A prime example of this is a homegrown technology incubator called the Energy Excelerator. An initiative of the Pacific International Center for High Technology Research, the Energy Excelerator was founded three years ago with the belief that Hawaii has ideal economic, environmental and policy conditions for launching clean energy companies. Several of the Energy Excelerator companies are working on solutions aimed at allowing Hawaii’s electric grids to accommodate greater amounts of renewable energy.

The Green Energy Market Securitization program… (is an) innovative approach to funding clean energy projects that is replicable and scalable.

As our clean energy sector grows, so will thevalue of investment flowing into the Hawaii economy. From homeowner-finance rooftop solar panels to advanced metering infrastructure done by the utilities, it will take many billions of dollars’ worth of investment in hardware and software to achieve our goals. A high-level analysis prepared for the National Renewable Energy Laboratory, in conjunction with the launch of the HCEI, estimated the net present value of capital investment would be approximately $16 billion in order to achieve the original target of a 40 percent RPS and a reduction in electricity use of 4,300 gigawatt hours through conservation and efficiency measures. This estimate would undoubtedly increase under a 100 percent RPS scenario.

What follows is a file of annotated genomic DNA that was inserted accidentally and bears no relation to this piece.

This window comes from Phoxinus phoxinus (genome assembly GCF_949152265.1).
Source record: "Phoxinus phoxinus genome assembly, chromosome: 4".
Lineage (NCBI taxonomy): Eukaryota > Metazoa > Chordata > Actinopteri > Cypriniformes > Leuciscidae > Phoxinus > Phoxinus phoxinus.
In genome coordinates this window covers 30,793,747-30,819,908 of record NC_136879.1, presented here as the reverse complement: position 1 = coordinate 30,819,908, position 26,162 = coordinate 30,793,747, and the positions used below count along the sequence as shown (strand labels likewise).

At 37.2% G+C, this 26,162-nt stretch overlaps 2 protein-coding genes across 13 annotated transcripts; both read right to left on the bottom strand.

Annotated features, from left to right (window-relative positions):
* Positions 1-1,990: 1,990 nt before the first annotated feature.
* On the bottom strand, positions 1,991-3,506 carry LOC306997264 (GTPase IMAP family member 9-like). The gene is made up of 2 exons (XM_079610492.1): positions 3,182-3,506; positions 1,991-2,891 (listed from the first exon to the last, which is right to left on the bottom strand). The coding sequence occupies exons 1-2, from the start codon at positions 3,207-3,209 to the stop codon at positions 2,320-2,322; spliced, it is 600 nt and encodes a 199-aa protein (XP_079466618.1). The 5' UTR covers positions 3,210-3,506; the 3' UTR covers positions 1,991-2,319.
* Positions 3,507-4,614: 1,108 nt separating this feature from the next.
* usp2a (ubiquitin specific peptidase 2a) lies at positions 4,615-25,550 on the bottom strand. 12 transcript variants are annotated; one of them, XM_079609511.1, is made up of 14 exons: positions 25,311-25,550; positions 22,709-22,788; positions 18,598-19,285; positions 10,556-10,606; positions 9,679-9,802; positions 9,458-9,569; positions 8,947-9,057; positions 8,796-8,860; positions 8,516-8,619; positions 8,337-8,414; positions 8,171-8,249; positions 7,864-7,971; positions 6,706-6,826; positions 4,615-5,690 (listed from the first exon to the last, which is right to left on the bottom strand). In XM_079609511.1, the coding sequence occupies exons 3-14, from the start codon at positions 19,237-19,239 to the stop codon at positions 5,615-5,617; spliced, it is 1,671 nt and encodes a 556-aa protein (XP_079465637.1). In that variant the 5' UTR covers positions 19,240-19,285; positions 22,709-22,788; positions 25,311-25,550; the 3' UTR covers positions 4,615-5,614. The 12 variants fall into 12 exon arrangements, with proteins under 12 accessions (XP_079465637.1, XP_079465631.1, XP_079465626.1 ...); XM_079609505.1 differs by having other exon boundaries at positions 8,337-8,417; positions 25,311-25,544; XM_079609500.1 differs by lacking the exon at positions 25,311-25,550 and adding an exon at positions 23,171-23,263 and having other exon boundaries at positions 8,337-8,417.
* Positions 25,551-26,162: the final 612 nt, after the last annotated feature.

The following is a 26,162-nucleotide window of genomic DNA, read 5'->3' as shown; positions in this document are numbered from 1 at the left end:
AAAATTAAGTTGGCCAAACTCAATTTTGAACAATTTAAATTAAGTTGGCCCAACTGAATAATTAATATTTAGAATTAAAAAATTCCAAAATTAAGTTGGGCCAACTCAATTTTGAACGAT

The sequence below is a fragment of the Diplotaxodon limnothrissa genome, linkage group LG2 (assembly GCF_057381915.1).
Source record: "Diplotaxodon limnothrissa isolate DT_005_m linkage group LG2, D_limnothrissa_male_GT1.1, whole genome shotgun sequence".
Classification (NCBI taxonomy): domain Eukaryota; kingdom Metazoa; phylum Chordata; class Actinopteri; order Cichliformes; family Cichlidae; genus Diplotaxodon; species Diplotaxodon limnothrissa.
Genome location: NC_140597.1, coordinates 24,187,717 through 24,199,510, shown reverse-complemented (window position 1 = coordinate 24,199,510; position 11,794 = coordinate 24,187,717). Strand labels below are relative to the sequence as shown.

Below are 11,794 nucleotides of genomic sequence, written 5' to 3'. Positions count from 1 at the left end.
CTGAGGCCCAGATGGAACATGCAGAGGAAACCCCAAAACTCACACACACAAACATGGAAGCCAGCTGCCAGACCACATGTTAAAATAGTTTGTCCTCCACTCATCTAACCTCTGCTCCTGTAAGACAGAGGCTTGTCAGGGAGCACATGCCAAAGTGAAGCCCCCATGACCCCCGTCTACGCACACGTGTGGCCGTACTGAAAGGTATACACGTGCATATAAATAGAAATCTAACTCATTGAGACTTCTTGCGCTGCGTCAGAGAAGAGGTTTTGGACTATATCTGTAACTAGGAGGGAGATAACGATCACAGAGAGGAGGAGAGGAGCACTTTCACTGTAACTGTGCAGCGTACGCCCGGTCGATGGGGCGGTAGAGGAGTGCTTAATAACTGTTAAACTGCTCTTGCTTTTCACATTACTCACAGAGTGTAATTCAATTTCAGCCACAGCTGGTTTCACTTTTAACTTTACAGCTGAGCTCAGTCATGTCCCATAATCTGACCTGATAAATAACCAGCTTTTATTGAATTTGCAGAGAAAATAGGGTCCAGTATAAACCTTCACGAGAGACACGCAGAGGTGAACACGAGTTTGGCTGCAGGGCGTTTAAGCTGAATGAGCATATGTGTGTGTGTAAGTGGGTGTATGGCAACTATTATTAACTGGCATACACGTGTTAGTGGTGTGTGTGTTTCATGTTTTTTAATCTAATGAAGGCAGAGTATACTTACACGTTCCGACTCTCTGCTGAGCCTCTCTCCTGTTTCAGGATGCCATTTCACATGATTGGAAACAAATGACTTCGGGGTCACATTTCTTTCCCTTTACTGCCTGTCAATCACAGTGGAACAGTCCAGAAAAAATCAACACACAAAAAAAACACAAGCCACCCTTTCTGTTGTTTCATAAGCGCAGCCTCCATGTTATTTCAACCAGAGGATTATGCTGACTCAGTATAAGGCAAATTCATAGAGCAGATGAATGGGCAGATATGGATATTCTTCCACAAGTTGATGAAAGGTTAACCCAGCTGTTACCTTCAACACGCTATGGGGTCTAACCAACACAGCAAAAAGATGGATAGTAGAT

The necessity of attracting capital in order to grow a clean energy sector is a concept well understood at Hawaii’s Department of Business, Economic Development and Tourism (DBEDT). This recognition spurred DBEDT to develop a groundbreaking financing structure known as the Green Energy Market Securitization program, or GEMS. The structure of GEMS is based on traditional rate reduction bonds that have typically been used by utilities to finance stranded assets or disaster recovery projects. GEMS takes this structure, and for the first time utilises it to finance clean energy infrastructure. With an initial $150 million issuance of “AAA” bonds and roll-out of loan products, GEMs has elicited international attention for its innovative approach to funding clean energy projects that is replicable and scalable.

Our strategy for carrying out the Hawaii State Energy Office’s mission is guided by five key energy policy directives: Diversifying our energy portfolio; connecting and modernising our electrical grids; balancing technical, economic, environmental and cultural considerations; leveraging our position as an innovation test bed; and creating an efficient marketplace that benefits producers and consumers. Things like indigenous alternative fuels will be considered as we pursue diverse clean energy sources that compete favourably with the petroleum products they are replacing.

Hawaii has taken a very deliberate approach to energy policy. We have been able to leverage our isolation and the challenges faced in the arena of clean energy to great advantage. We have succeeded in attracting international investment from governments and corporations that see Hawaii as a bellwether for renewable energy, and a place where the next generation of energy solutions will be born. Yet, perhaps Hawaii’s biggest advantage is the broad-based support throughout our stakeholders that has coalesced behind clean energy. It will take an entire community to carry out our clean energy transformation, and the people of Hawaii are pulling together to face the challenges ahead and secure their clean energy future.

For more information, visit www.hawaiicleanenergyinitiative.org